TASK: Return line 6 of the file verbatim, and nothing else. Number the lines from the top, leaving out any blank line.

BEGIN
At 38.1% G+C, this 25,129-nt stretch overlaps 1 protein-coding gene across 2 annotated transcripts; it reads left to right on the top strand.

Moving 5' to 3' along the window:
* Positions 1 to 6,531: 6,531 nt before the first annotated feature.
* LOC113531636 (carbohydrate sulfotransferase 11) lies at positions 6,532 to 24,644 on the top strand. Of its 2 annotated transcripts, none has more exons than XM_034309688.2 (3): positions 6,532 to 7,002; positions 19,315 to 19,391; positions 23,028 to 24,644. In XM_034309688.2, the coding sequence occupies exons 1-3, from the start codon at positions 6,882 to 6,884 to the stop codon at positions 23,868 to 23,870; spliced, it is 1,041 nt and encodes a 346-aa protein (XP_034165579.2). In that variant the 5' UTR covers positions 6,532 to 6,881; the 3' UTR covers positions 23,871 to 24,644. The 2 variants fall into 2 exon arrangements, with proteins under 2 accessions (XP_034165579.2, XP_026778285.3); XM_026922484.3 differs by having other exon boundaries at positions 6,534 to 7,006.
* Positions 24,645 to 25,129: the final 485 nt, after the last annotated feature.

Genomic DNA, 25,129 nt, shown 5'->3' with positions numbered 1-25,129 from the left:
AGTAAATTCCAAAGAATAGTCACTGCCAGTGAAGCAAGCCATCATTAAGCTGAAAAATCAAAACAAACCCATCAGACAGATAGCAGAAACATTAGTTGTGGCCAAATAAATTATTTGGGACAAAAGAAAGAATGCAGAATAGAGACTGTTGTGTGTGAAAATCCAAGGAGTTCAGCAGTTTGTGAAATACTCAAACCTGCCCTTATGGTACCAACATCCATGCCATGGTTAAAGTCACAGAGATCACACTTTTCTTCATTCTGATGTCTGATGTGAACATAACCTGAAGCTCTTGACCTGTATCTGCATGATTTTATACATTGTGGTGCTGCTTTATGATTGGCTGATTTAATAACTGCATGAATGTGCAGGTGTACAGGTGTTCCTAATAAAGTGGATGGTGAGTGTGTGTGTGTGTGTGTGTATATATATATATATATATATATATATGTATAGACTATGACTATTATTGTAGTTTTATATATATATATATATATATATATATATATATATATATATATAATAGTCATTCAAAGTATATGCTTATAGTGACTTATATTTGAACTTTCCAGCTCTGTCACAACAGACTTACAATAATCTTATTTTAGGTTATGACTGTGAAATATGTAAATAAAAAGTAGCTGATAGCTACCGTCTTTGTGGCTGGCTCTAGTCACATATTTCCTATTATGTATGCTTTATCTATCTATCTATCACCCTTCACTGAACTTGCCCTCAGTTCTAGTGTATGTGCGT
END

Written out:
Genomic DNA, 25,129 nt, shown 5'->3' with positions numbered 1-25,129 from the left: